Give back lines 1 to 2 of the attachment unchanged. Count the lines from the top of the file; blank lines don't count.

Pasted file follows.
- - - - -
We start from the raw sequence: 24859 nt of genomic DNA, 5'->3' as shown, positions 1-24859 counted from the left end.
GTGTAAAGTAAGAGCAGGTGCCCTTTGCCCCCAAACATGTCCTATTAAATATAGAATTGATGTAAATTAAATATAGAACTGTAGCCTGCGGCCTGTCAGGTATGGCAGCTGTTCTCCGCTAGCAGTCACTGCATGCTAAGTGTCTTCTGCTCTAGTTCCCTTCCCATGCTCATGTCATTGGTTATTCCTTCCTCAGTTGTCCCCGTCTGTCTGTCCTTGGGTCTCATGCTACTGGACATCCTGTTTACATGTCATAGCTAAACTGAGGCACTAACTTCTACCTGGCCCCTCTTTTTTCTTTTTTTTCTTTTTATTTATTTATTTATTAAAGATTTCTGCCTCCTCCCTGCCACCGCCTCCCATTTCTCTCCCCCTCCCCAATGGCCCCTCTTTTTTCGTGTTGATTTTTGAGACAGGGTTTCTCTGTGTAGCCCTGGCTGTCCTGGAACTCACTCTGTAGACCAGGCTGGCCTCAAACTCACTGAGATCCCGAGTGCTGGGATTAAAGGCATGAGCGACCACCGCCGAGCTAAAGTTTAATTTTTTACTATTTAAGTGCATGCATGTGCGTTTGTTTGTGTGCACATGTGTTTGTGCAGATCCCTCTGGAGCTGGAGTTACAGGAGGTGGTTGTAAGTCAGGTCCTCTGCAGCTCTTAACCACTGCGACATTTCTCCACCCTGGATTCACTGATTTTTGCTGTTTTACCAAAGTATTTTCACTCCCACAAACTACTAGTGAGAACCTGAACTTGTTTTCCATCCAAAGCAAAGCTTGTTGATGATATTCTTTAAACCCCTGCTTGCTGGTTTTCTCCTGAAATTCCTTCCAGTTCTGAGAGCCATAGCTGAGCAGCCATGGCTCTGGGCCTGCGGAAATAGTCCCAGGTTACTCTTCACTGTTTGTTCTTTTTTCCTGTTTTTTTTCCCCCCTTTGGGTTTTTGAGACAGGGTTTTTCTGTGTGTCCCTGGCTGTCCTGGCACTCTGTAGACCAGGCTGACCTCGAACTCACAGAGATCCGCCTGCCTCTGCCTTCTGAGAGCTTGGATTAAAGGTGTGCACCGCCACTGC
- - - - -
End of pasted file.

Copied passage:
We start from the raw sequence: 24859 nt of genomic DNA, 5'->3' as shown, positions 1-24859 counted from the left end.
GTGTAAAGTAAGAGCAGGTGCCCTTTGCCCCCAAACATGTCCTATTAAATATAGAATTGATGTAAATTAAATATAGAACTGTAGCCTGCGGCCTGTCAGGTATGGCAGCTGTTCTCCGCTAGCAGTCACTGCATGCTAAGTGTCTTCTGCTCTAGTTCCCTTCCCATGCTCATGTCATTGGTTATTCCTTCCTCAGTTGTCCCCGTCTGTCTGTCCTTGGGTCTCATGCTACTGGACATCCTGTTTACATGTCATAGCTAAACTGAGGCACTAACTTCTACCTGGCCCCTCTTTTTTCTTTTTTTTCTTTTTATTTATTTATTTATTAAAGATTTCTGCCTCCTCCCTGCCACCGCCTCCCATTTCTCTCCCCCTCCCCAATGGCCCCTCTTTTTTCGTGTTGATTTTTGAGACAGGGTTTCTCTGTGTAGCCCTGGCTGTCCTGGAACTCACTCTGTAGACCAGGCTGGCCTCAAACTCACTGAGATCCCGAGTGCTGGGATTAAAGGCATGAGCGACCACCGCCGAGCTAAAGTTTAATTTTTTACTATTTAAGTGCATGCATGTGCGTTTGTTTGTGTGCACATGTGTTTGTGCAGATCCCTCTGGAGCTGGAGTTACAGGAGGTGGTTGTAAGTCAGGTCCTCTGCAGCTCTTAACCACTGCGACATTTCTCCACCCTGGATTCACTGATTTTTGCTGTTTTACCAAAGTATTTTCACTCCCACAAACTACTAGTGAGAACCTGAACTTGTTTTCCATCCAAAGCAAAGCTTGTTGATGATATTCTTTAAACCCCTGCTTGCTGGTTTTCTCCTGAAATTCCTTCCAGTTCTGAGAGCCATAGCTGAGCAGCCATGGCTCTGGGCCTGCGGAAATAGTCCCAGGTTACTCTTCACTGTTTGTTCTTTTTTCCTGTTTTTTTTCCCCCCTTTGGGTTTTTGAGACAGGGTTTTTCTGTGTGTCCCTGGCTGTCCTGGCACTCTGTAGACCAGGCTGACCTCGAACTCACAGAGATCCGCCTGCCTCTGCCTTCTGAGAGCTTGGATTAAAGGTGTGCACCGCCACTGC